bf460ea wip on repository.go
99beecc Refactored main.go

Perhaps we’d want to reduce those previous three commits into one commit simply labelled “Refactored repository.go”. In Git terms, we want to “squash” three commits together, and we can do this with an interactive rebase. Running git rebase -i HEAD~3 will pop us into a temp file in our editor, asking for clarification on what we want to do with these 3 commits.

pick bf460ea wip on repository.go
pick 7fadd64 Finished refactoring repository.go
pick 9c6e0a9 fix typo

Below this instructions are kindly provided (thanks Git!), but in short you want to change the first word of each line to match what you want to do to that commit. We want to squash these three commits into one, so we can change the instruction for the last two commits here to squash (or s for short).

N.B. Vim’s ciw (change inside word) is invaluable here! 💚

pick bf460ea wip on repository.go
s 7fadd64 Finished refactoring repository.go
s 9c6e0a9 fix typo

When we save and quit this, Git will run through the rebase and then pop open another editor, asking us what the commit message for our new, combined commit will be. Changing this message to “Refactored repository.go” will finally give us the commit history we’re after:

33906a2 Refactored repository.go
99beecc Refactored main.go

Push it real good

You may want to push your work now, and if you’d not pushed your branch originally this would work trivially. However, if you’ve already pushed, you might find that trying to push again results in an error from your Git remote saying your push was “rejected”.

Simply git push -f (force push) to get around this! However, this is the dangerous part. Ensure nobody else has pushed to your branch in the meantime, since you last pulled, or you’ll be wiping their changes out and they will not be friends with you anymore.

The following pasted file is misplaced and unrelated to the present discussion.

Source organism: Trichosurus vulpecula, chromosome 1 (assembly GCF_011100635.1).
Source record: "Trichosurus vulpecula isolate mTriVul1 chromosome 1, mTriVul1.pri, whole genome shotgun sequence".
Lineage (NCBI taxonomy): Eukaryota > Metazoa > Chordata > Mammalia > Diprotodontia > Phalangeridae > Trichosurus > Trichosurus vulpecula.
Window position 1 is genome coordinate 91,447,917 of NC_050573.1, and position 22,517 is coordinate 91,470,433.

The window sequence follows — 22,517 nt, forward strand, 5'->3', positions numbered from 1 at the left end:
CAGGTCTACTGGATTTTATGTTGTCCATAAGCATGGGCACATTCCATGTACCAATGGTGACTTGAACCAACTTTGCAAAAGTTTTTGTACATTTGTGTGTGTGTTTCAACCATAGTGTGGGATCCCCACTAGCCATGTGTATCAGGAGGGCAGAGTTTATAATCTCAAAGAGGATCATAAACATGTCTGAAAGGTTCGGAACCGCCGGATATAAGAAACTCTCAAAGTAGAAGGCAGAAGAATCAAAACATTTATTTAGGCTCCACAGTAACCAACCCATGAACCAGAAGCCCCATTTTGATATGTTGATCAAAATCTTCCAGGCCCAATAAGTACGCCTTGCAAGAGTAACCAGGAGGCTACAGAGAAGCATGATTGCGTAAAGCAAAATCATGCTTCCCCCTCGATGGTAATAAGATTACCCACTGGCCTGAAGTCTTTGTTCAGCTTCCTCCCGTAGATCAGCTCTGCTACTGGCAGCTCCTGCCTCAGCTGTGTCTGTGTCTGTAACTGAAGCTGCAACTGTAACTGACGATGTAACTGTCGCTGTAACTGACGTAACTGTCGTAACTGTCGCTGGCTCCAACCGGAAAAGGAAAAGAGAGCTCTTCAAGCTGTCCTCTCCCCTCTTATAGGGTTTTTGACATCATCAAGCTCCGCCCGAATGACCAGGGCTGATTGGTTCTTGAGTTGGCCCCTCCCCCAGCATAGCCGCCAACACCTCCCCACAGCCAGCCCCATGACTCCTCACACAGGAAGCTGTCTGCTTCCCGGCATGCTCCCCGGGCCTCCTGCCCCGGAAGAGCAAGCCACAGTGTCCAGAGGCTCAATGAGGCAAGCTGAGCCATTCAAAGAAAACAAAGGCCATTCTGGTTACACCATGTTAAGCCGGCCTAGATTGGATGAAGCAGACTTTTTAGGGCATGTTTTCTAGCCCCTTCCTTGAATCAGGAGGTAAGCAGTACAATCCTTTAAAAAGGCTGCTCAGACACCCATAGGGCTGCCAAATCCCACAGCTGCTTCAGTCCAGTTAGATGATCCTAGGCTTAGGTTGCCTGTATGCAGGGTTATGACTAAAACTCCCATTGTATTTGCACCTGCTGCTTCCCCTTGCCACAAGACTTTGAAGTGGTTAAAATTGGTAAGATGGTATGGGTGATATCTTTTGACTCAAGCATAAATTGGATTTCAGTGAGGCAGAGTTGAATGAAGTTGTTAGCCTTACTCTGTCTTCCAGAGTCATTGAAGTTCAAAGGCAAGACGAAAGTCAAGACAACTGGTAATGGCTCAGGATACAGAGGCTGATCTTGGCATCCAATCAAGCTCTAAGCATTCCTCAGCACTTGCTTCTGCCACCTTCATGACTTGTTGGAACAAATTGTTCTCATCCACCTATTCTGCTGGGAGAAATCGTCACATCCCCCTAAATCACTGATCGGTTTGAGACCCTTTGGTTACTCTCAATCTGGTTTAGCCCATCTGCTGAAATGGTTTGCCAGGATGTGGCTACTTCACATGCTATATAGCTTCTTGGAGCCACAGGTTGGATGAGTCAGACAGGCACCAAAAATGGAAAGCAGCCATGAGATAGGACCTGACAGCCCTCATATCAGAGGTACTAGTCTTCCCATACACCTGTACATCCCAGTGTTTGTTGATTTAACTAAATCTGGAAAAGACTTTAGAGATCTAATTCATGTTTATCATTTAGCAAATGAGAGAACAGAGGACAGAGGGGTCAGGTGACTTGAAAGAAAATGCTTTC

Additionally, I highly recommend here making a change to your git settings: git config --global push.default current. Without this config value, Git can push more than one branch to the remote, potentially overwriting work on other branches you had nothing to do with.

Be extremely mindful of what you’re doing when running a force push, and you’ll be fine. However, it’s not a command to be careless with.

Demand satisfaction

If you’re using a sensible git branching model, the benefits of having a clean history are well worth the risks. We can look back and see when a bug was introduced, and additionally we can clearly see the context of the changes that introduced a bug by having a non-polluted history to read. Even 3-6 months down the line, we’ll still be clear on what was happening in context, and what else was being worked on around the same time, even if the developer who was working on it is no longer around.

If the history is polluted with merge commits, “wips”, and “fix typos”, it becomes much more difficult to remember what was going on back then. Better to rebase that typo out of existence rather than dedicate a commit to a one-letter change.

By having a policy of only merging pull requests with a neat history, you gain a few benefits, and your repository looks far more… professional for it.